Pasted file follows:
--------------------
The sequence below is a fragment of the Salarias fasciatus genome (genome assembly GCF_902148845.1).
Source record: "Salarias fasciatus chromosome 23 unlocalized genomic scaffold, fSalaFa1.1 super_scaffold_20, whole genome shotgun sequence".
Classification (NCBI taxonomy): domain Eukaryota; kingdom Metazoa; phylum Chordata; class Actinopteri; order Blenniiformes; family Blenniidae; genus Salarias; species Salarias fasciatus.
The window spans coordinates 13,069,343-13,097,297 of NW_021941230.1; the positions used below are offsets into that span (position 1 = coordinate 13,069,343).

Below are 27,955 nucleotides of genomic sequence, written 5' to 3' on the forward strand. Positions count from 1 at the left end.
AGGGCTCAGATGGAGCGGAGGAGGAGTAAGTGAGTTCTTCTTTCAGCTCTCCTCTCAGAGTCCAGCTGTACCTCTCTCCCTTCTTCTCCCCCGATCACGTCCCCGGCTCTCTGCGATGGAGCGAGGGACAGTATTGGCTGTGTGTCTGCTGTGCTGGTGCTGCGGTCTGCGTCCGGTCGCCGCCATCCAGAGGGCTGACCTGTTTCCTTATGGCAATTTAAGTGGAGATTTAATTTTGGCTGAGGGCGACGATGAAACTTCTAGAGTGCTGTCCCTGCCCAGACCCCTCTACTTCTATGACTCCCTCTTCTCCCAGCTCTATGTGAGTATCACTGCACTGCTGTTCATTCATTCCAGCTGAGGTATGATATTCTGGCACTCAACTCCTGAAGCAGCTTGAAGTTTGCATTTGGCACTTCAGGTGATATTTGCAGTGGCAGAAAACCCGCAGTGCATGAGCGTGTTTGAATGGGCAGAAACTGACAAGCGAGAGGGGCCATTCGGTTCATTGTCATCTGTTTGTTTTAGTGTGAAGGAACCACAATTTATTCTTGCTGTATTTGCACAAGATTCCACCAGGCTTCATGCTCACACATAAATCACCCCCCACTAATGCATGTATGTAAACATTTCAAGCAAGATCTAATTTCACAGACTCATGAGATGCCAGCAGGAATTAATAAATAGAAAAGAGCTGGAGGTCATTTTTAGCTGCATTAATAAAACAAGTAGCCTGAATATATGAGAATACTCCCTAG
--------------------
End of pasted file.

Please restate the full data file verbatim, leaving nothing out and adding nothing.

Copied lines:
The sequence below is a fragment of the Salarias fasciatus genome (genome assembly GCF_902148845.1).
Source record: "Salarias fasciatus chromosome 23 unlocalized genomic scaffold, fSalaFa1.1 super_scaffold_20, whole genome shotgun sequence".
Classification (NCBI taxonomy): domain Eukaryota; kingdom Metazoa; phylum Chordata; class Actinopteri; order Blenniiformes; family Blenniidae; genus Salarias; species Salarias fasciatus.
The window spans coordinates 13,069,343-13,097,297 of NW_021941230.1; the positions used below are offsets into that span (position 1 = coordinate 13,069,343).

Below are 27,955 nucleotides of genomic sequence, written 5' to 3' on the forward strand. Positions count from 1 at the left end.
AGGGCTCAGATGGAGCGGAGGAGGAGTAAGTGAGTTCTTCTTTCAGCTCTCCTCTCAGAGTCCAGCTGTACCTCTCTCCCTTCTTCTCCCCCGATCACGTCCCCGGCTCTCTGCGATGGAGCGAGGGACAGTATTGGCTGTGTGTCTGCTGTGCTGGTGCTGCGGTCTGCGTCCGGTCGCCGCCATCCAGAGGGCTGACCTGTTTCCTTATGGCAATTTAAGTGGAGATTTAATTTTGGCTGAGGGCGACGATGAAACTTCTAGAGTGCTGTCCCTGCCCAGACCCCTCTACTTCTATGACTCCCTCTTCTCCCAGCTCTATGTGAGTATCACTGCACTGCTGTTCATTCATTCCAGCTGAGGTATGATATTCTGGCACTCAACTCCTGAAGCAGCTTGAAGTTTGCATTTGGCACTTCAGGTGATATTTGCAGTGGCAGAAAACCCGCAGTGCATGAGCGTGTTTGAATGGGCAGAAACTGACAAGCGAGAGGGGCCATTCGGTTCATTGTCATCTGTTTGTTTTAGTGTGAAGGAACCACAATTTATTCTTGCTGTATTTGCACAAGATTCCACCAGGCTTCATGCTCACACATAAATCACCCCCCACTAATGCATGTATGTAAACATTTCAAGCAAGATCTAATTTCACAGACTCATGAGATGCCAGCAGGAATTAATAAATAGAAAAGAGCTGGAGGTCATTTTTAGCTGCATTAATAAAACAAGTAGCCTGAATATATGAGAATACTCCCTAG